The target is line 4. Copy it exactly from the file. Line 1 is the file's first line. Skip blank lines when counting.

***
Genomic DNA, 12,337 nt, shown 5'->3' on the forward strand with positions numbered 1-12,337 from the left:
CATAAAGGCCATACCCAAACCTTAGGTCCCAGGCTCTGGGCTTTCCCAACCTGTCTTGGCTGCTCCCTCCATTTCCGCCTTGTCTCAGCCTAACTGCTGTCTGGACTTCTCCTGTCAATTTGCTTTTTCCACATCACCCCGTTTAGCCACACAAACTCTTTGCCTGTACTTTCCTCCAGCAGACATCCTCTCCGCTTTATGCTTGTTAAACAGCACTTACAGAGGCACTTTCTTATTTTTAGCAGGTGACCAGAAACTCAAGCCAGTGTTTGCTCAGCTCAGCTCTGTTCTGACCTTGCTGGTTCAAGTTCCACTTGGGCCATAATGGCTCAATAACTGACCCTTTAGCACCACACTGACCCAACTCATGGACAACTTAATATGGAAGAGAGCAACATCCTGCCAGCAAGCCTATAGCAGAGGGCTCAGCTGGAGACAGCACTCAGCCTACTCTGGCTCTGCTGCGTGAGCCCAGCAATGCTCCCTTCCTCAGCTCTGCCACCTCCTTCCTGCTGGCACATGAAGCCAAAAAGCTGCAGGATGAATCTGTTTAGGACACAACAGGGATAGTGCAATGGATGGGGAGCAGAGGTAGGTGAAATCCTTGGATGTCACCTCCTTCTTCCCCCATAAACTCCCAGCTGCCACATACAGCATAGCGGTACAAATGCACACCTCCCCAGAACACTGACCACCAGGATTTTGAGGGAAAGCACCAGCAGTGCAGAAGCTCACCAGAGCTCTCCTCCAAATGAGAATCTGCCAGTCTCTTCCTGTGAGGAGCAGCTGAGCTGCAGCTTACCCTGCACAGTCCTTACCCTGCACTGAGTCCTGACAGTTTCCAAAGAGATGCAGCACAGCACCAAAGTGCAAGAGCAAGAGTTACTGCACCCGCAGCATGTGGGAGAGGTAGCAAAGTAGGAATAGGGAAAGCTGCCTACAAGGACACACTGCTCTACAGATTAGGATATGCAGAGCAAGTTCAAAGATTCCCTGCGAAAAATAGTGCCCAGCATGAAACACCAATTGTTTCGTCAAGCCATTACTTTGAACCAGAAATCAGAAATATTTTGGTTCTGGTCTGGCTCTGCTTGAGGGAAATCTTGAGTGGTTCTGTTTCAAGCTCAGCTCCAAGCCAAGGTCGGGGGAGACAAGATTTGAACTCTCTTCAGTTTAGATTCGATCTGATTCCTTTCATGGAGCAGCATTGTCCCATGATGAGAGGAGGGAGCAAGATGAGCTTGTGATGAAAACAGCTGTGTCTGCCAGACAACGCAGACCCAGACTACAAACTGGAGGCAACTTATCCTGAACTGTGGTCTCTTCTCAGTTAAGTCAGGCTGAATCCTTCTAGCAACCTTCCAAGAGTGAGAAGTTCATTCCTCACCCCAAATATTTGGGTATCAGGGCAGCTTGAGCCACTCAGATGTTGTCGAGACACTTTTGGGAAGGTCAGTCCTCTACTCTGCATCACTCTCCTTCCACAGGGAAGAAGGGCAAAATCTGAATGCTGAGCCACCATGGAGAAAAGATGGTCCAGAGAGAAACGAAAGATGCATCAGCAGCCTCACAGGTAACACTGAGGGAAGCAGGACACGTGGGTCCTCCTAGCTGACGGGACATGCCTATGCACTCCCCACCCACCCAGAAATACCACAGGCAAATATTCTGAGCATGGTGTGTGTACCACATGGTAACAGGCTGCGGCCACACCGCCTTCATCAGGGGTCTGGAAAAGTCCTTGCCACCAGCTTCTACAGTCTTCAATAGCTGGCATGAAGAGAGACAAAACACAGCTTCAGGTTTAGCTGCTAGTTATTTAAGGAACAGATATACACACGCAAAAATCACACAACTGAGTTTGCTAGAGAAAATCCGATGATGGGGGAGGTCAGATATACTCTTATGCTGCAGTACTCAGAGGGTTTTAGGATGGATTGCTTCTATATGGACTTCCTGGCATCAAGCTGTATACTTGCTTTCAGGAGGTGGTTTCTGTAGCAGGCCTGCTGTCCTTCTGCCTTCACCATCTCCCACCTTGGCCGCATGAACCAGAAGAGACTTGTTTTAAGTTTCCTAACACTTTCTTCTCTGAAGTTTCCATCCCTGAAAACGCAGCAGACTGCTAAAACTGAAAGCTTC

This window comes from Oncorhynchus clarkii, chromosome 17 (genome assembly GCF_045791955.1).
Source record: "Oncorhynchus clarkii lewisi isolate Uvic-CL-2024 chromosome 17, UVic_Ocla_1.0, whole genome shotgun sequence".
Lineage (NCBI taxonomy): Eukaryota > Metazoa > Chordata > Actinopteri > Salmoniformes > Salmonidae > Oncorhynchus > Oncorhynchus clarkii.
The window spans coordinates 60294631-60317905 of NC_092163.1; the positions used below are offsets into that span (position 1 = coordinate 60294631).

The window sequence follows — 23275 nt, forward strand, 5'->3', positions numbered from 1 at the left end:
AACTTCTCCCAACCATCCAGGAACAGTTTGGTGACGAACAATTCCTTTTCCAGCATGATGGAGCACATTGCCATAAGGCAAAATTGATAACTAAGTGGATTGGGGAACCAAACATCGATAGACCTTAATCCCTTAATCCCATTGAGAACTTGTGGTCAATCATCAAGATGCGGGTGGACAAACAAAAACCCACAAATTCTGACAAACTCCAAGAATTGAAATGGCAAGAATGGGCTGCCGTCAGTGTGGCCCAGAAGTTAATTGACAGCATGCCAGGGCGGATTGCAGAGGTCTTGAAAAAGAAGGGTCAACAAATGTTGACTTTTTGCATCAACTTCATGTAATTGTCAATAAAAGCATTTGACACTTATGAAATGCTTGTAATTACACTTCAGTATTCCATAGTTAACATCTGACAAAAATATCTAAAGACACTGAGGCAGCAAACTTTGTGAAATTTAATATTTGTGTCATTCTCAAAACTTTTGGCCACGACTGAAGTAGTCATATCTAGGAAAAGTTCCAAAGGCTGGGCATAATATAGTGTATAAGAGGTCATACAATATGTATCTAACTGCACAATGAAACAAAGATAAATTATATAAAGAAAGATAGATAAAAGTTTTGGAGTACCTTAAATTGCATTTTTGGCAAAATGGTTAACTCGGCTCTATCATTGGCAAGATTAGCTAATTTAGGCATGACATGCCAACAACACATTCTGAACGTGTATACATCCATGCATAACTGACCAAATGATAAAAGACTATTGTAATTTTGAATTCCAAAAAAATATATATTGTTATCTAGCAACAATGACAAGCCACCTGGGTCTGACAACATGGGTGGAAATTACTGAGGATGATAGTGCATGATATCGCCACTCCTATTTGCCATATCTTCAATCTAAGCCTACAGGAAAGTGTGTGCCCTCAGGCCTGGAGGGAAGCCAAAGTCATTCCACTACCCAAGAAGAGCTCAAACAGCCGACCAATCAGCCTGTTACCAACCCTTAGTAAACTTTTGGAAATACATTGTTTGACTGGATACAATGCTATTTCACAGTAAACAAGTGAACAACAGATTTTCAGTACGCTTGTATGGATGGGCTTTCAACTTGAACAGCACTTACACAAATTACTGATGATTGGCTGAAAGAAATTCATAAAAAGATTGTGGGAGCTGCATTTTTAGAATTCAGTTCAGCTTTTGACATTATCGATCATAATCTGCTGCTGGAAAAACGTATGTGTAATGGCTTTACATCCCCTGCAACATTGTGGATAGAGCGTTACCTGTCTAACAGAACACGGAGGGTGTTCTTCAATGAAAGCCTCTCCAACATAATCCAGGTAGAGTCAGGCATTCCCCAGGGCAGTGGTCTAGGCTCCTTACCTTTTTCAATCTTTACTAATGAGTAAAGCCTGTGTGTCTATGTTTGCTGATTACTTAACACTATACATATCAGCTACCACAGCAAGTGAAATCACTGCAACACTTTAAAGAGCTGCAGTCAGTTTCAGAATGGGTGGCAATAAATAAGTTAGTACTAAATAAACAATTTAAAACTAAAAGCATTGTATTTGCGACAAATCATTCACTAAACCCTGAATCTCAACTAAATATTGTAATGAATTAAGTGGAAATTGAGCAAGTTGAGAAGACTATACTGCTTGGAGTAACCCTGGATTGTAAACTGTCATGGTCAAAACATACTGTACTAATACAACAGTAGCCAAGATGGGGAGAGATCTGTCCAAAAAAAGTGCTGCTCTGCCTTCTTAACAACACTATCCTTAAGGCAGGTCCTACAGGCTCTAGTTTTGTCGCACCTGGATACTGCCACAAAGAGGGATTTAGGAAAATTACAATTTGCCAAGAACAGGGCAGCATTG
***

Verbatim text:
Source record: "Oncorhynchus clarkii lewisi isolate Uvic-CL-2024 chromosome 17, UVic_Ocla_1.0, whole genome shotgun sequence".